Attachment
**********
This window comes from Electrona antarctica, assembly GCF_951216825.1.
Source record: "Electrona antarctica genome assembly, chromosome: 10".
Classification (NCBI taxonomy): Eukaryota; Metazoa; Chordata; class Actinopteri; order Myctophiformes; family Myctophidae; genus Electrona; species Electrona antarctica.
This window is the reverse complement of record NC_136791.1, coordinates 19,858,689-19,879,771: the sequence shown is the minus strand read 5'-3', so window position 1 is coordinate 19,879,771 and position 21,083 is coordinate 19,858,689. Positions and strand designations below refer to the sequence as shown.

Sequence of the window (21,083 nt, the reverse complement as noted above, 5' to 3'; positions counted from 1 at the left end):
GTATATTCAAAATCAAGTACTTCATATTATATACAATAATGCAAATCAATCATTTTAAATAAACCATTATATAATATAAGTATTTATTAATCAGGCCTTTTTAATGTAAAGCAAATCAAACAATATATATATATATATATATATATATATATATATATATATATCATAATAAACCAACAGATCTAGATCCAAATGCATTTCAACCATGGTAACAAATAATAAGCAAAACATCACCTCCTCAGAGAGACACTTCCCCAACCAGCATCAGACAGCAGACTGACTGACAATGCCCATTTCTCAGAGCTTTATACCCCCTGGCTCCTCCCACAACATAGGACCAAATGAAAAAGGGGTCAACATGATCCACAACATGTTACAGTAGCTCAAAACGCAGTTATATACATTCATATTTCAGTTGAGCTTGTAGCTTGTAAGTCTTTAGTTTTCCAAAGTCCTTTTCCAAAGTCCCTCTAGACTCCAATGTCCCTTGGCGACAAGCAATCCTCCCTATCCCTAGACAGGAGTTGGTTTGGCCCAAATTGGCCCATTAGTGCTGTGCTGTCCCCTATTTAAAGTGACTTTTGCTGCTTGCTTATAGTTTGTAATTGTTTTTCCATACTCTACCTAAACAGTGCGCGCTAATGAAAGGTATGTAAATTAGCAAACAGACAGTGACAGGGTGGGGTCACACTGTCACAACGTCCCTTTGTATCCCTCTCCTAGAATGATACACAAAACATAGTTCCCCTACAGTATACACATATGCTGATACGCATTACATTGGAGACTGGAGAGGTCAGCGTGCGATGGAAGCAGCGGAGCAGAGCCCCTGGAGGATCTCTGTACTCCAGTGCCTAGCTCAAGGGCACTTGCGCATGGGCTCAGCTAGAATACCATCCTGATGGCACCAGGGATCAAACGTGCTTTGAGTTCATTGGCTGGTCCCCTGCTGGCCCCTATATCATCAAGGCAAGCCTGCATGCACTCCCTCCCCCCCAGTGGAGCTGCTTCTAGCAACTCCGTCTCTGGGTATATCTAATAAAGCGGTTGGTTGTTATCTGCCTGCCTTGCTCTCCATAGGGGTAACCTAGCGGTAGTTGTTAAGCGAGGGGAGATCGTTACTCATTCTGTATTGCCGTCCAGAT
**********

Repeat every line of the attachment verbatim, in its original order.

This window comes from Electrona antarctica, assembly GCF_951216825.1.
Source record: "Electrona antarctica genome assembly, chromosome: 10".
Classification (NCBI taxonomy): Eukaryota; Metazoa; Chordata; class Actinopteri; order Myctophiformes; family Myctophidae; genus Electrona; species Electrona antarctica.
This window is the reverse complement of record NC_136791.1, coordinates 19,858,689-19,879,771: the sequence shown is the minus strand read 5'-3', so window position 1 is coordinate 19,879,771 and position 21,083 is coordinate 19,858,689. Positions and strand designations below refer to the sequence as shown.

Sequence of the window (21,083 nt, the reverse complement as noted above, 5' to 3'; positions counted from 1 at the left end):
GTATATTCAAAATCAAGTACTTCATATTATATACAATAATGCAAATCAATCATTTTAAATAAACCATTATATAATATAAGTATTTATTAATCAGGCCTTTTTAATGTAAAGCAAATCAAACAATATATATATATATATATATATATATATATATATATATATATCATAATAAACCAACAGATCTAGATCCAAATGCATTTCAACCATGGTAACAAATAATAAGCAAAACATCACCTCCTCAGAGAGACACTTCCCCAACCAGCATCAGACAGCAGACTGACTGACAATGCCCATTTCTCAGAGCTTTATACCCCCTGGCTCCTCCCACAACATAGGACCAAATGAAAAAGGGGTCAACATGATCCACAACATGTTACAGTAGCTCAAAACGCAGTTATATACATTCATATTTCAGTTGAGCTTGTAGCTTGTAAGTCTTTAGTTTTCCAAAGTCCTTTTCCAAAGTCCCTCTAGACTCCAATGTCCCTTGGCGACAAGCAATCCTCCCTATCCCTAGACAGGAGTTGGTTTGGCCCAAATTGGCCCATTAGTGCTGTGCTGTCCCCTATTTAAAGTGACTTTTGCTGCTTGCTTATAGTTTGTAATTGTTTTTCCATACTCTACCTAAACAGTGCGCGCTAATGAAAGGTATGTAAATTAGCAAACAGACAGTGACAGGGTGGGGTCACACTGTCACAACGTCCCTTTGTATCCCTCTCCTAGAATGATACACAAAACATAGTTCCCCTACAGTATACACATATGCTGATACGCATTACATTGGAGACTGGAGAGGTCAGCGTGCGATGGAAGCAGCGGAGCAGAGCCCCTGGAGGATCTCTGTACTCCAGTGCCTAGCTCAAGGGCACTTGCGCATGGGCTCAGCTAGAATACCATCCTGATGGCACCAGGGATCAAACGTGCTTTGAGTTCATTGGCTGGTCCCCTGCTGGCCCCTATATCATCAAGGCAAGCCTGCATGCACTCCCTCCCCCCCAGTGGAGCTGCTTCTAGCAACTCCGTCTCTGGGTATATCTAATAAAGCGGTTGGTTGTTATCTGCCTGCCTTGCTCTCCATAGGGGTAACCTAGCGGTAGTTGTTAAGCGAGGGGAGATCGTTACTCATTCTGTATTGCCGTCCAGAT